Today we met with David Warlick up in the Temple annex. David is a popular and well-known education blogger and consultant. He travels all over the country visiting schools and speaks at many conferences. To give you a flavor of what we learned I’ll mention some of the highlights of his talk.
- First and foremost, we need to be Master Learners. In an environment of rapid change, this is a critical role to adopt and to model.
- We are preparing our children for a future we cannot know or describe.
- The digital divide is more significant than adults realize. Kids now are networked, connected, collaborative, and comfortable working in online groups (especially in gaming.) That “divides” them from us – adults who haven’t completely caught up with these new ways of working and playing.
- We learn by teaching each other and that is much easier to do in a networked world that includes blogs, wikis, virtual worlds, twitter, tweets, twits, RSS and knitter. (Time for a vocabulary quiz?)
- For me, a very interesting topic–actually it was a question–what does it mean to literate today? Refer to the point above for some clues.
- Forget about integrating technology. That will take care of itself if students and teachers alike become literate with new and rapidly changing information landscapes. Students need to be able to find, organize, evaluate, and synthesize and share information in ethical ways. It is not possible to do that without technology.
The student of today has intrinsic needs. They want to
- work in responsive environments
- share personal experiences and identities
- form and participate in communities
- illustrate accomplishments
- invest themselves
- safely make mistakes
- earn audience and attention
David described a student-inspired assignment that a worn-down, desperate literature teacher gave her students. Each year she taught Othello. Each year she had trouble getting the students to engage in the reading. Finally she put it back on the kids. “Hey I have a problem I need to solve. What can you do to help me engage next years seniors in reading Othello.” The students ended up making a movie trailer. We watched the end product and it was fabulous. The students “owned” the project and were motivated to do a good job. Best of all, they created a gift which they endowed to next year’s crop of Othello readers. In this case, the teacher became a “client” – the students, the “consultants”. This shift of roles resulted in a winning lesson which satisfied the needs of those students.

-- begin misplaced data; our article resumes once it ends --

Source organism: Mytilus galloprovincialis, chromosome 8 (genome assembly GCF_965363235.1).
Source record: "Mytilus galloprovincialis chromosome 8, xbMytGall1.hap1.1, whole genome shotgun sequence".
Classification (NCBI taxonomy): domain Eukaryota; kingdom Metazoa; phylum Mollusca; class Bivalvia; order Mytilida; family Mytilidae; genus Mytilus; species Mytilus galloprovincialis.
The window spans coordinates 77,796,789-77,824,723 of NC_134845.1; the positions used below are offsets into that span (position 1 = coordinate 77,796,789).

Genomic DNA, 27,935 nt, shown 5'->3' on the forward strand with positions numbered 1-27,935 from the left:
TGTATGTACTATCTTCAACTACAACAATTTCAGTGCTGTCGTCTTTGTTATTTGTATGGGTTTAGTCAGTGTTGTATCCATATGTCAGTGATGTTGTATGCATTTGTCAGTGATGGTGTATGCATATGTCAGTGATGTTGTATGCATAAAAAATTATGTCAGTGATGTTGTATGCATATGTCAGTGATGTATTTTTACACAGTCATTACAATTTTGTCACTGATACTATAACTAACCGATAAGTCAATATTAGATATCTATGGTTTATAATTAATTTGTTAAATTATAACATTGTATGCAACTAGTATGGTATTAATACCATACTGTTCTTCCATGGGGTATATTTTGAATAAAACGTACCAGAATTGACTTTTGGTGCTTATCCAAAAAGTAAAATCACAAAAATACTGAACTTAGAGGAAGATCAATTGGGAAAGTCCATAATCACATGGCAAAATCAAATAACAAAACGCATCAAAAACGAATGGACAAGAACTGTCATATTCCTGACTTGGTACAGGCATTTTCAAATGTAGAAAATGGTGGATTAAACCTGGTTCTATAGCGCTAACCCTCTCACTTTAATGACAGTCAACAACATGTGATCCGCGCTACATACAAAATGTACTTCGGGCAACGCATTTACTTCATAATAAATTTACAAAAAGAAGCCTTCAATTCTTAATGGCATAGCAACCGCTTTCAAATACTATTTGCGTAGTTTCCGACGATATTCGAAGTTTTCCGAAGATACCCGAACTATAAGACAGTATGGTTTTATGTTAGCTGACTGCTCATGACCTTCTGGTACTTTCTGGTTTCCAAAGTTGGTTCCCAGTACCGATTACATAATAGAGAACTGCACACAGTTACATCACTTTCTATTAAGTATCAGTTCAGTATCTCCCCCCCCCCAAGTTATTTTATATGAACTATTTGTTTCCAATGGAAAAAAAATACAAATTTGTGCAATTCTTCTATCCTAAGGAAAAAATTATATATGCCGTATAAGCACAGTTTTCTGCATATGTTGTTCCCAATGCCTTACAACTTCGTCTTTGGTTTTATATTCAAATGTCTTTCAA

You can read more about David Warlick and the Landmark Project by following the links I have embedded throughout this post. It was an exciting, inspiring, and overwhelming end to a productive day. I’m sure most of us left with as many questions as answers. Yet, we can take comfort in knowing that pursuing our questions turns us into Master Learners. Now we’ve come full circle.
PS: Our library has most of the books David Warlick mentioned in his talk so email me if you would like to check out one of them.